The original 'Short Stories' CD has been in the shops for a year already but Glitterhouse have plucked it from their back catalogue to be the label's first raid on the new fangled world of DVD-Audio.
According to the ancient language of flowers, the Lily represents purity. It also represents other states such as hatred, pride, falseness and coquetry, depending on the variety you choose to give. Most countenances of the Lilium family are present on this album. This is grown up music. There are no screaming guitars, no over-excitable vocals. What we have is a collection of solid, introspective songs fuelled by an unnamed and troubling melancholia. It hums the kind of tension that permeates a room where a back stabbing, sleazy secret is known by everyone except the wronged.
Pascal Humbert and Jean-Yves Tola spend most of their time as two-thirds of the Gothically charged, alt-country, Denver based band 16 Horsepower. As Lilium, they have invited like-minded guest vocalists to add their own lyrics to the pair's lilting, atmospheric music that's been wholly built using real instruments of a traditional hue. David Eugene Edwards, the excluded 16hp portion, joins them for 'Whitewashed', to look death straight in the face without flinching. The moment Edwards' plaintive, passion-lead voice enters, is moving to the extreme. Formerly of the innovative 90s band Morphine, Dana Colley adds distinctive saxophone to a couple of tracks, and bleary, redolent vocals from Kal Cahoone help to keep the fragile moroseness on the road. Instrumentation is precise, and as basic as deemed necessary throughout. Nothing is wasted or indulged but the filigree atmosphere moves on from track to track to leave a quaint gravitas in its wake.
The acronym DVD is associated almost exclusively with film but the only visuals to come with this package are a series of stills, one per track, which vary in atmosphere and perceived relevance. Alongside each screen image is the who-does-what information for each track, which isn't so vital that we need it at eye height throughout each song. Rear covers and inlays have fed the inquisitive for years so no need for the ever present reminder. A better use of the visual medium would have been to include an interview vid or some such, as a bonus.
If you want to hear Short Stories in the car or anywhere other than through the TV system or your PC, then you're going to be stuck as your hi-fi won't read the disc. You'll need the regular CD for that. In fact, if your DVD player doesn't state its compatibility with DVD-Audio, you can forget that too. We are walking on virgin territory here as new technologies are vying for market shares. No single format has become the industry standard yet, so not everything is going to fit. (Remember Betamax or the 8-Track Cartridge. No? Ask your folks.)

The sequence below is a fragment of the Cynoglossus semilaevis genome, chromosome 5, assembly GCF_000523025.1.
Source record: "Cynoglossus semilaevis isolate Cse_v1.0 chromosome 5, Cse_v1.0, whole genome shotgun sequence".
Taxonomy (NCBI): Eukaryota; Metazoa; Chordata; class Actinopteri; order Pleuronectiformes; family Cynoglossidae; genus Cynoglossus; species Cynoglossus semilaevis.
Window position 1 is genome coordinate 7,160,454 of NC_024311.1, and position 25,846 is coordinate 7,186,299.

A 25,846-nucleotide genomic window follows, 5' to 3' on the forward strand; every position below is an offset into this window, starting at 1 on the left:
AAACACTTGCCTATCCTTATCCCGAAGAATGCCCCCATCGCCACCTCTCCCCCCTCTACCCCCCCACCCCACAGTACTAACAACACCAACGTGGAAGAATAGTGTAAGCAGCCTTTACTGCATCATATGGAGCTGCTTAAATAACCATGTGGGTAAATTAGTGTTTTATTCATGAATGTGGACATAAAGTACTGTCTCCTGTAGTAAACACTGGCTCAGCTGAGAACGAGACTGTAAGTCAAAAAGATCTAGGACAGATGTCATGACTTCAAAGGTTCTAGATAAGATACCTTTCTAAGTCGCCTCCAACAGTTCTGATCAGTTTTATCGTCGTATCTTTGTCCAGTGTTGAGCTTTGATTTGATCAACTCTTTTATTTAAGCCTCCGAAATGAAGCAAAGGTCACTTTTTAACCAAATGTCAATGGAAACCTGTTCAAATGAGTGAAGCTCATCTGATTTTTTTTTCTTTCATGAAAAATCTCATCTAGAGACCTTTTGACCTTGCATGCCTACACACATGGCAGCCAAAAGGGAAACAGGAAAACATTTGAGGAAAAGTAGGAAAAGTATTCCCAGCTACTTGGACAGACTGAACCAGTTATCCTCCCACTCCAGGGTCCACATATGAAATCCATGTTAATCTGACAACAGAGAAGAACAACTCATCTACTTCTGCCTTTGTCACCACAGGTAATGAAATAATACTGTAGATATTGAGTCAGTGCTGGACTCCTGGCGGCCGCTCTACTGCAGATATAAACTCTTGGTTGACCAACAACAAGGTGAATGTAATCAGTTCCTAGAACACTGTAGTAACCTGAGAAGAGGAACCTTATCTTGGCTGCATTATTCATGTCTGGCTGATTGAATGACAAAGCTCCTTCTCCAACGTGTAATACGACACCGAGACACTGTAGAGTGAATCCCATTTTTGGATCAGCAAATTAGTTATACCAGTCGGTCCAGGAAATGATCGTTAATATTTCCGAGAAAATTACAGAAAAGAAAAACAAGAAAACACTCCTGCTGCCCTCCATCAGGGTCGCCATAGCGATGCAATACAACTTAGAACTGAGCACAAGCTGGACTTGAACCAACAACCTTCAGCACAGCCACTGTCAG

But if you happen to find that all the jigsaw pieces in your home can handle this little novelty, then reason for celebration becomes clear as the disc is slipped into the player and a home cinema system of passable quality takes over. Raise the stakes by one more amazing notch with a DTS (Digital Theatre Systems) amplifier that can handle the wide dynamic range, and prepare for take off.
At moderate volume, it's a case of "er.. o.. kay?" but crank it up a decibel or two and something incredible happens. Studio skills burst into flower, making this toe dipping foray into the future a riveting listening experience. The DTS-Surround soundstage is balanced through the 5.1 set-up, with the rear effects speakers especially coming into their own. They provide some serious depth through the way they process the vocals, especially those fronted by Kal Cahoone, that have been mixed waaaay back as though she'd lain down the tracks in a wooden village hall on a single mic hung from the rafters. Rich bass work is handled magnificently too and comes straight out of the wood with no distortion.
Glitterhouse have made a wise choice in selecting Lilium's second album to be their avant-guard, and as a test piece to see how good high-fidelity can really sound, you owe your ears this transcendental treat. Top marks.
9Jane Oriel's Score